A lot of the hype surrounding this series has boiled down to the Penguins trying to solve the suddenly hot Martin Biron. While Biron will arguably play the largest role in determining the Flyers' chances, the amount of praise that has been lumped upon him seems to be a bit overstated, or at least hypocritical. Here are Biron's stats in the regular season compared to the playoffs.
Biron, purely by the numbers, was actually better in the regular season, and has only faced an additional shot per game this postseason. This doesn't factor in the quality of the shots or key saves, most notably in Game 7 of the Caps series. Still, either give the guy credit for a good season or lay off the Conn Smythe talk for at least this series.
Also, I'm having trouble understanding how Fleury is still unproven or untested, but Biron gets off the hook. Fleury has put up a 1.76 GAA and .938 SV% while facing an average of 28 shots a game. Facing four shots less per game can have an impact on your goals allowed, but not THAT much of an impact. If anything, Fleury has appeared to finally turn the corner while Biron is more of a flash in the pan, the next Johan Hedberg. Nothing against the moose, but he only got us to the conference finals too.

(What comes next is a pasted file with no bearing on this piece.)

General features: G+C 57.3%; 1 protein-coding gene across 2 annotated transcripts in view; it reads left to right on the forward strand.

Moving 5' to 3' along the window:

So if the Flyers defense is allowing around the same amount of shots and Biron is maybe playing only slightly better than he did in the regular season, then why are the Flyers' surging? It's all in the offense. Here are basic statistics for each team.
The Flyers are averaging an extra 0.6 G/GM in the playoffs. The Penguins are hitting at 0.5 G/GM higher now then in the regular season. While they are similar bumps in scoring, the Penguins had already shown an increase in their offensive output with the arrival of Hossa and Dupuis, averaging 3.21 G/GM from the trade deadline to the end of the season, only 0.23 behind their current pace. The Flyers were relatively consistent with their scoring throughout the year, indicating they may be playing above what they are actually able to produce consistently.
Defensively, the Penguins are lowering the ice curtain with a GAA of 1.89, which is 0.6 GA/GM lower than their regular season mark. Again, though, after the trade deadline the Penguins improved to a 2.36 GAA. While there are signs that this improved defense is here to stay due to the new personnel, assuming that the Penguins can maintain this gaudy mark is probably wishful thinking.
This series boils down to two units playing better than they probably actually are, going head to head, with one likely tumbling back to Earth. I'd have to give the edge to the Penguins, simply because they had displayed signs in the regular season that their defense had improved, and the new players add credibility to that argument. The Flyers, on the other hand, have played the second worst defensive team in the playoffs and a young and shaky goaltender who couldn't catch a cold in winter.
Either way you look at it, Biron is going to have to play better than he's already played and the Flyers have to crack a surprisingly stout Penguins defense. The chances of both happening are slim. Pens in 5.
Stats: NHL.com, hockey-reference